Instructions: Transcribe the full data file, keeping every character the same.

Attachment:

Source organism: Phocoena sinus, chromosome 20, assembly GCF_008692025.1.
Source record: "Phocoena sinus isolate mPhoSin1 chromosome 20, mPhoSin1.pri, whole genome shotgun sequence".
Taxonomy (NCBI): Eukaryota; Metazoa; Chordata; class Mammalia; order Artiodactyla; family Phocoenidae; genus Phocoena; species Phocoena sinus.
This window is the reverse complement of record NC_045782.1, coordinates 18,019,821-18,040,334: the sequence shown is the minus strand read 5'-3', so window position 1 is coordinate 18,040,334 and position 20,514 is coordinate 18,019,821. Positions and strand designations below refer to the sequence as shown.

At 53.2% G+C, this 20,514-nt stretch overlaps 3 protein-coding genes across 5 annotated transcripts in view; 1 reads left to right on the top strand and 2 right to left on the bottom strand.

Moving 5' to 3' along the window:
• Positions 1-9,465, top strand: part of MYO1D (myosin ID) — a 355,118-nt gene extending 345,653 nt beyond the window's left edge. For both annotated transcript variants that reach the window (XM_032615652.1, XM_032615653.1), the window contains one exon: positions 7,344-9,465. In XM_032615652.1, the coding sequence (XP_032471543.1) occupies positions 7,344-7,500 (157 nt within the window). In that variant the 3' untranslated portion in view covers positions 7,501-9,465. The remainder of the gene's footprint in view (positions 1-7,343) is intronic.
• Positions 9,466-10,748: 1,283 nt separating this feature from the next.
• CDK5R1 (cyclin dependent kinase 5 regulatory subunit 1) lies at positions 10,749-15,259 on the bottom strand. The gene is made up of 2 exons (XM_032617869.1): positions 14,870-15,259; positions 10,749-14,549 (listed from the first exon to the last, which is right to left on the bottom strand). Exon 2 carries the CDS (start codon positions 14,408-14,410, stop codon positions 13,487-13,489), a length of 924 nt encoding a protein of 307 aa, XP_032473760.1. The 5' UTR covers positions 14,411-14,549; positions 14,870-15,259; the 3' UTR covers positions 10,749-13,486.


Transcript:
Source organism: Phocoena sinus, chromosome 20, assembly GCF_008692025.1.
Source record: "Phocoena sinus isolate mPhoSin1 chromosome 20, mPhoSin1.pri, whole genome shotgun sequence".
Taxonomy (NCBI): Eukaryota; Metazoa; Chordata; class Mammalia; order Artiodactyla; family Phocoenidae; genus Phocoena; species Phocoena sinus.
This window is the reverse complement of record NC_045782.1, coordinates 18,019,821-18,040,334: the sequence shown is the minus strand read 5'-3', so window position 1 is coordinate 18,040,334 and position 20,514 is coordinate 18,019,821. Positions and strand designations below refer to the sequence as shown.

At 53.2% G+C, this 20,514-nt stretch overlaps 3 protein-coding genes across 5 annotated transcripts in view; 1 reads left to right on the top strand and 2 right to left on the bottom strand.

Moving 5' to 3' along the window:
• Positions 1-9,465, top strand: part of MYO1D (myosin ID) — a 355,118-nt gene extending 345,653 nt beyond the window's left edge. For both annotated transcript variants that reach the window (XM_032615652.1, XM_032615653.1), the window contains one exon: positions 7,344-9,465. In XM_032615652.1, the coding sequence (XP_032471543.1) occupies positions 7,344-7,500 (157 nt within the window). In that variant the 3' untranslated portion in view covers positions 7,501-9,465. The remainder of the gene's footprint in view (positions 1-7,343) is intronic.
• Positions 9,466-10,748: 1,283 nt separating this feature from the next.
• CDK5R1 (cyclin dependent kinase 5 regulatory subunit 1) lies at positions 10,749-15,259 on the bottom strand. The gene is made up of 2 exons (XM_032617869.1): positions 14,870-15,259; positions 10,749-14,549 (listed from the first exon to the last, which is right to left on the bottom strand). Exon 2 carries the CDS (start codon positions 14,408-14,410, stop codon positions 13,487-13,489), a length of 924 nt encoding a protein of 307 aa, XP_032473760.1. The 5' UTR covers positions 14,411-14,549; positions 14,870-15,259; the 3' UTR covers positions 10,749-13,486.